Navigating Healthcare in a Public/Private System – the Inequalities of Choice

Wednesday, 13 July 2016: 11:25
Location: Hörsaal BIG 2 (Main Building)
Oral Presentation
Karen WILLIS, Australian Catholic University, Australia
Fran COLLYER, Sociology and Social Policy, The University of Sydney, Sydney, Australia
Sophie LEWIS, University of Sydney, Australia
Ian FLAHERTY, University of Sydney, Australia
Jonathan GABE, Royal Holloway, University of London, United Kingdom
Michael CALNAN, University of Kent, United Kingdom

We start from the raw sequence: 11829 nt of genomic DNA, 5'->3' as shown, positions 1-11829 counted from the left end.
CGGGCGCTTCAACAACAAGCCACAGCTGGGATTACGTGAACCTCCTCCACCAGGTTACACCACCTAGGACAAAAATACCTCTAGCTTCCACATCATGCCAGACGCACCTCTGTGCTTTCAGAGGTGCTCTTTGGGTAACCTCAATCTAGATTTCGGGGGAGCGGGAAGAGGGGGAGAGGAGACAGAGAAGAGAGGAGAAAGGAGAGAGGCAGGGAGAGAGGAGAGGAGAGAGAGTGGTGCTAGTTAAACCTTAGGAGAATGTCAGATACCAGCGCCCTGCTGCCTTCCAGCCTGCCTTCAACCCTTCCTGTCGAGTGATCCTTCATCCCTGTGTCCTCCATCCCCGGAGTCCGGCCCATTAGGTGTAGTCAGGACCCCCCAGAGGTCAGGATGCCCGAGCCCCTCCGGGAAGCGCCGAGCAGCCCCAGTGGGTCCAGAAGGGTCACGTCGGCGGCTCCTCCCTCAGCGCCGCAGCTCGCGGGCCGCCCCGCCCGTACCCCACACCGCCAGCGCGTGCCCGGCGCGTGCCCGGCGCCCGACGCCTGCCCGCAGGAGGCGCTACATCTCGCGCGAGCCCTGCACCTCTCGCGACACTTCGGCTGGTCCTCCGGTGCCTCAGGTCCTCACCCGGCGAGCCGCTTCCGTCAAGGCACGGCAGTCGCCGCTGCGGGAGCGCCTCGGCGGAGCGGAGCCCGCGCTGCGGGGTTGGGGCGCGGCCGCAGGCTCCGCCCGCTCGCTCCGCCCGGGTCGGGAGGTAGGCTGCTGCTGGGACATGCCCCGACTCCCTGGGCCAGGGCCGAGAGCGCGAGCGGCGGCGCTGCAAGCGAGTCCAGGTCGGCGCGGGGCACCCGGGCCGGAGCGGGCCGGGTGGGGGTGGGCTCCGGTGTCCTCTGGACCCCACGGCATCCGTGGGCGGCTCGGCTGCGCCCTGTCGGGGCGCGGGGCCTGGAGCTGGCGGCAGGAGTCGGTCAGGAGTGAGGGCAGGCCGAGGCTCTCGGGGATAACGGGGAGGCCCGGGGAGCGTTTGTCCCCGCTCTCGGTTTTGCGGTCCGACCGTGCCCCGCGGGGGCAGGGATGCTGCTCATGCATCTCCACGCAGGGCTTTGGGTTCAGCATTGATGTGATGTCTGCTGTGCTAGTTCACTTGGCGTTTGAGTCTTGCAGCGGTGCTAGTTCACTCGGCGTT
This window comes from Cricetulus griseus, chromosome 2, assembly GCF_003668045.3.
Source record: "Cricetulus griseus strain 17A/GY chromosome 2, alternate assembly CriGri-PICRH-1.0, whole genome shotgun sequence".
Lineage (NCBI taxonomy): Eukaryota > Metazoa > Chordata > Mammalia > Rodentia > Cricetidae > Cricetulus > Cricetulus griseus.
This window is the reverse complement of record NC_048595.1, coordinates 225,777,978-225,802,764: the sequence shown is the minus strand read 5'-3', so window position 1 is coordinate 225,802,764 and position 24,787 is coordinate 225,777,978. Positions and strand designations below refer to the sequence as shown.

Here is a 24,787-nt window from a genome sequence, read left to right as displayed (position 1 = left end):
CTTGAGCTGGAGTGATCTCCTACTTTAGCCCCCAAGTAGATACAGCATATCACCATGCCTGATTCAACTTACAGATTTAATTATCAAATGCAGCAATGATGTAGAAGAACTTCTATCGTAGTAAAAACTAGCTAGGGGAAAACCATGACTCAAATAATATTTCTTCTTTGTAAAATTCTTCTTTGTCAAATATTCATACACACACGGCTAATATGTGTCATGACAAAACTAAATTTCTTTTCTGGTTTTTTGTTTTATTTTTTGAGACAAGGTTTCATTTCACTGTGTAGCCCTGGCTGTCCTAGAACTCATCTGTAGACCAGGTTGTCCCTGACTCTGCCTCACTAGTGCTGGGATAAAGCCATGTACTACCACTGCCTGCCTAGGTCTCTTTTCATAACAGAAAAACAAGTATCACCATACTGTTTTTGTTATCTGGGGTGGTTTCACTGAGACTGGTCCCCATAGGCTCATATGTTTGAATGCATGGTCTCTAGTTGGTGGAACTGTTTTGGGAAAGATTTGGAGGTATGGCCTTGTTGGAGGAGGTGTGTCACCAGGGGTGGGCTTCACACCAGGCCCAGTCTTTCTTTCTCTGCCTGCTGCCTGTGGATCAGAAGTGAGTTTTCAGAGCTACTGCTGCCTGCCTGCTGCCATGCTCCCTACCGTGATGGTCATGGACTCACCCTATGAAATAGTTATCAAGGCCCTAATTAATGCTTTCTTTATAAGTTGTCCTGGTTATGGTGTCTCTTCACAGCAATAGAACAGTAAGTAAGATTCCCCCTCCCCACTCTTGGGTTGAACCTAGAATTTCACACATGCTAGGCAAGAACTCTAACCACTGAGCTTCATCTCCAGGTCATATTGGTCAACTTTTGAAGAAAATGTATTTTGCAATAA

The notion of choice in healthcare is now so ubiquitous that the potential problems of choice are rarely discussed. Underpinning a dominant rhetoric of choice, evident in health policy, popular, and marketing discourses, are notions that all individuals have the same capacity to choose, that they value choice, and, further, that they will make the ‘right' choices. However, our work, employing a Bourdieusian framework and drawing on concepts of capital, habitus and field, identifies choice as far from straightforward. In Australia and many other developed countries, the healthcare field comprises both public and private healthcare services, and there is significant contestation about what healthcare should be covered by public or private insurance. Moreover, individuals are unequally positioned in the social structure, and their beliefs, values, perceptions and knowledge intersect with their position. This makes for a complex set of processes through which individuals travel through, and navigate the healthcare system. In this paper we discuss the structuring of healthcare choice with a focus on the issue of private health insurance. Our Australian study, comprising interviews with 78 individuals who are, or have been, patients, examined the notion of health care choice – the choices that people perceive are available to them; and the choices they make. Our sample included participants with extensive resources to ensure that choice was available to them; as well as participants with few economic, social and cultural resources. We found that for those without the capacity to make choices, the dominance of a rhetoric of choice as desirable contributed to their perceptions of being marginalised within the healthcare system. Our research concludes that in systems where private options are privileged, there is an entrenchment of inequality.